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Month: April, 2014

A Month of Poetry: Seven

Faith

 

When I was a child,

I wanted so desperately to

feel the faith

that I saw on TV.

I wanted to sit

around the abundance

link hands

and give thanks

for the overflowing table of food.

Fill up my growing empty.

I wanted my daddy-

any one of my daddies-

to kneel beside my bed with me

and pray for the Lord

to keep me safe at night.

Instead, after Saturday sleep-overs,

I would wait for my friends and their families

on Catholic or Lutheran

church steps, weeping.

Creeping close to the door cracks

trying to absorb Faith.

But the door was closed to me

and the magic never seemed to reach outside.

Later, my mother signed us up

for afterschool bible study

a daycare of sorts.

We prayed, sung, and had snacks,

we inhaled the apple slices

prayed for the worries of children:

food, clothes, shelter, sober parents

but the songs got stuck in my throat

My God is an awesome God, he reigns

was so hard to swallow

as I watched Mrs. Janet

tell the stories of all the felt men.

Abraham sacrificing his son.

Trapped in the Arc with Noah.

Even little David, up against the power,

would soon grow into a man.

A son, a father,

this all powerful male ghost.

The only woman I saw was Mary,

a girl a little older than me.

And her Father must have come

to her in the night too–

they said she didn’t choose sex

but no one could hide her swollen belly

inside the belly, her faith

growing into another

bearded man.

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A Month of Poetry: Six

This love is perfect. I often think

it is the kind that inspires movies, songs and

poetry. When I contemplate this out loud

you often reply, from the space between your grinning dimples,

in your signature cliché: “Only better, because it is real.”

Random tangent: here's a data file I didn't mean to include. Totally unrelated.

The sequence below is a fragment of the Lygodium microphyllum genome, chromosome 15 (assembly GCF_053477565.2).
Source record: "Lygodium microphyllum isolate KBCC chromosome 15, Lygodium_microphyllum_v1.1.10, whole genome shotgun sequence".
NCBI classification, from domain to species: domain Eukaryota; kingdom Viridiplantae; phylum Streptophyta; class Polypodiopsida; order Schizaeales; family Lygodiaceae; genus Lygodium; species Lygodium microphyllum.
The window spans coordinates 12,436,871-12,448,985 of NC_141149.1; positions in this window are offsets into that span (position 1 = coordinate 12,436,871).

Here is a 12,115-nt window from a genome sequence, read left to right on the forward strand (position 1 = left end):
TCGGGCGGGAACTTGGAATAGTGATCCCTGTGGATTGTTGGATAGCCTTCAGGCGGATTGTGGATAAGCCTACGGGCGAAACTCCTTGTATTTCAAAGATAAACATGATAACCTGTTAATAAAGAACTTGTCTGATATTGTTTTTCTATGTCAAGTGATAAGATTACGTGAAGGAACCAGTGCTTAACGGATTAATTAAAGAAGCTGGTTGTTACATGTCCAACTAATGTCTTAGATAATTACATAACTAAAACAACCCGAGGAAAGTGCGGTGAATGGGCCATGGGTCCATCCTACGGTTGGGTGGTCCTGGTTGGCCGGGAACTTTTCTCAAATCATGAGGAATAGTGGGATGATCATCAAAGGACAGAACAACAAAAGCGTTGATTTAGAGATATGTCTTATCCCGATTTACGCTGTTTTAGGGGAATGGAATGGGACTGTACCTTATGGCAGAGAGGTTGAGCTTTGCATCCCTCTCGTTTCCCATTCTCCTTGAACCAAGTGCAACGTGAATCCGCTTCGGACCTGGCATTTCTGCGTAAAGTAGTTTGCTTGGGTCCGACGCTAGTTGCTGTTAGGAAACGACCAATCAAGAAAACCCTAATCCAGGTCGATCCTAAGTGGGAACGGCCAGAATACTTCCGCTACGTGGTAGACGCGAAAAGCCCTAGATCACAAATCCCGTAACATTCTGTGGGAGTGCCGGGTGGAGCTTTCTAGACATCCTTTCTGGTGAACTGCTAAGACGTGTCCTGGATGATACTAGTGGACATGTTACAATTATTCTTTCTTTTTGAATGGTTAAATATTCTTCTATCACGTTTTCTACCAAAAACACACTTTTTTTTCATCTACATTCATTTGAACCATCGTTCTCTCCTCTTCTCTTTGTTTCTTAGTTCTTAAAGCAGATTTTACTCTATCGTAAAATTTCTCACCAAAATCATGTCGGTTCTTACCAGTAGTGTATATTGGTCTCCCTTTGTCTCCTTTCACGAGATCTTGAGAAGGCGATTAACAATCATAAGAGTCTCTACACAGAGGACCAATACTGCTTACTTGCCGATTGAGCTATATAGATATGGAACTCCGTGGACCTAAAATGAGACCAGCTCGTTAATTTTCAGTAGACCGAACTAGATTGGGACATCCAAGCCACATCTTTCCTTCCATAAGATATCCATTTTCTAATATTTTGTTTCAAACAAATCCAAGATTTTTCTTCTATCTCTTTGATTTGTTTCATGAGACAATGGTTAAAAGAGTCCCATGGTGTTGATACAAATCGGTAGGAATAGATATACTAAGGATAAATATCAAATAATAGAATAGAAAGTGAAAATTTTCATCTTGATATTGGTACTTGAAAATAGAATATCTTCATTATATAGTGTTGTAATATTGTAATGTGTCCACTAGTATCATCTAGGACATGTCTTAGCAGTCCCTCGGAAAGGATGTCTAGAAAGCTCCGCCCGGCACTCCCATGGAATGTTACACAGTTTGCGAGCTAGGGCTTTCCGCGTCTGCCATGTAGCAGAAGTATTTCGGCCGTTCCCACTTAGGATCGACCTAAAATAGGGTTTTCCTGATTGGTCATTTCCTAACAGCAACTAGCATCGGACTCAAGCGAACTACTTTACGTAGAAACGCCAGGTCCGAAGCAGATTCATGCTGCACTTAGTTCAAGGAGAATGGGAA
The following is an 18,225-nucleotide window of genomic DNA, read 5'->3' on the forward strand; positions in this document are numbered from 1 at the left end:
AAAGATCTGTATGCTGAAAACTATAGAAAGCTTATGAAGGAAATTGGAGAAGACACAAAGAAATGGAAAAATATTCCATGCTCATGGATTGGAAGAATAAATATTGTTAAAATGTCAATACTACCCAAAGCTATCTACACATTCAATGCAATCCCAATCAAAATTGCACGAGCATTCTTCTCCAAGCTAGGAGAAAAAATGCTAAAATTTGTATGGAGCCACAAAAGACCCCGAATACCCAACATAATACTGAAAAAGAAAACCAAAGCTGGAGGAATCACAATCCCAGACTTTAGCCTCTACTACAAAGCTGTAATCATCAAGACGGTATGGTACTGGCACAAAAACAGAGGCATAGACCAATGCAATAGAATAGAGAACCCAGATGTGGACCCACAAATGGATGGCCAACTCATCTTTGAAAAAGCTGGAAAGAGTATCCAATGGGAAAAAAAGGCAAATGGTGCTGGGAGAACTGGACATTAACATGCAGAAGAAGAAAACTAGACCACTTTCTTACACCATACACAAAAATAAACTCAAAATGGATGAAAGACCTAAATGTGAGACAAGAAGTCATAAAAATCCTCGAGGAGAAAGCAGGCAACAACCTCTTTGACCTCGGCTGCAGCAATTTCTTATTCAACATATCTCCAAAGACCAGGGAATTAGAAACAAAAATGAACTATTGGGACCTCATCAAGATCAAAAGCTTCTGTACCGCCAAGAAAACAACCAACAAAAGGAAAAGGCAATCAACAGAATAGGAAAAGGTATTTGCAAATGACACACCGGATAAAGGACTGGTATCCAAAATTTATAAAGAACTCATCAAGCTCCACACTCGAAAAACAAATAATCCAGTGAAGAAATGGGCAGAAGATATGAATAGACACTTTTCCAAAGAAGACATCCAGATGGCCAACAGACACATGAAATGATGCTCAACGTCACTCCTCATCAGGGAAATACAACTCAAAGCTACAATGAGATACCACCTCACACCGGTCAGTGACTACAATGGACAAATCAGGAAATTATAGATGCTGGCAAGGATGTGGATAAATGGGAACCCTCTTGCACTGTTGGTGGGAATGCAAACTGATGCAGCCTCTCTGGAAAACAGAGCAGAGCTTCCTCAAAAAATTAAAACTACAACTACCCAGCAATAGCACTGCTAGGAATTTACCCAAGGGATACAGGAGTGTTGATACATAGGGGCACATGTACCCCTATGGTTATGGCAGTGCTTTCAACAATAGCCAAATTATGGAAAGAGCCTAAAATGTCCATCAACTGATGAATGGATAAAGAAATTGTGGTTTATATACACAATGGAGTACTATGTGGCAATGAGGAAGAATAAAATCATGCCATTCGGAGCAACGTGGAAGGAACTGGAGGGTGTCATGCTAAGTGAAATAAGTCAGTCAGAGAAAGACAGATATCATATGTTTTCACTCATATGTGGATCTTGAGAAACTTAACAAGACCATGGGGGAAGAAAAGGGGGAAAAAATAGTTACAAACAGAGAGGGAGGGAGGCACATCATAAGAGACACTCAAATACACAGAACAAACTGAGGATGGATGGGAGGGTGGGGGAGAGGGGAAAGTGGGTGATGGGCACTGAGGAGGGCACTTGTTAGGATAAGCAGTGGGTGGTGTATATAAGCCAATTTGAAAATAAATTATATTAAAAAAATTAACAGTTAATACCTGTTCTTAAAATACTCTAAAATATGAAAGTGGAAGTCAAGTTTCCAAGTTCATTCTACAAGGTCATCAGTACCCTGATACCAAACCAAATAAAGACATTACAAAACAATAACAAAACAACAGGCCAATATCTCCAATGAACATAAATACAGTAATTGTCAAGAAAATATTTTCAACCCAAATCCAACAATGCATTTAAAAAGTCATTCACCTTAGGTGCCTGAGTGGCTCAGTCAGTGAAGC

Somehow even repetition looks better on you

to me. The image of the late afternoons we spend

tangled in each other- unsure where one begins and

ignoring any possible ends- while the sun paints

dancing rainbows on our bedroom walls

and the cats beg readmittance from behind

the closed door- constantly plays in my head.

 

But this too is just an illusion. The image we want

to cling to as reality unveils. It tastes like the kiss

we manufacture before parting: expectation, ordinary, routine.

The bad taste of a shrink-wrapped brownie from the vending machine

that we accept as a substitute because we aren’t willing

to create more. Or willing, we don’t know how.

Who has energy to truly satisfy this craving?

Instead we settle for bitter replications of

pairings, sold many times before.

A Month of Poetry: Five

I was going to write

a poem today

but the empty

refrigerator and cupboards,

the keeping away of my son’s stomach growl,

followed me to my desk.

 

I knead.

On the fifteenth,

the state will deposit more

food money.

Until then, cool tap water

and brown powder flour

crust and crumble but

hold, hold mystery

ingredients and every leftover

crumb. His laughter.

 

My worry

for him, play.

An experiment in food.

A full belly to dream on. 

A Month of Poetry: Four

For Her

 

I noticed one dead bird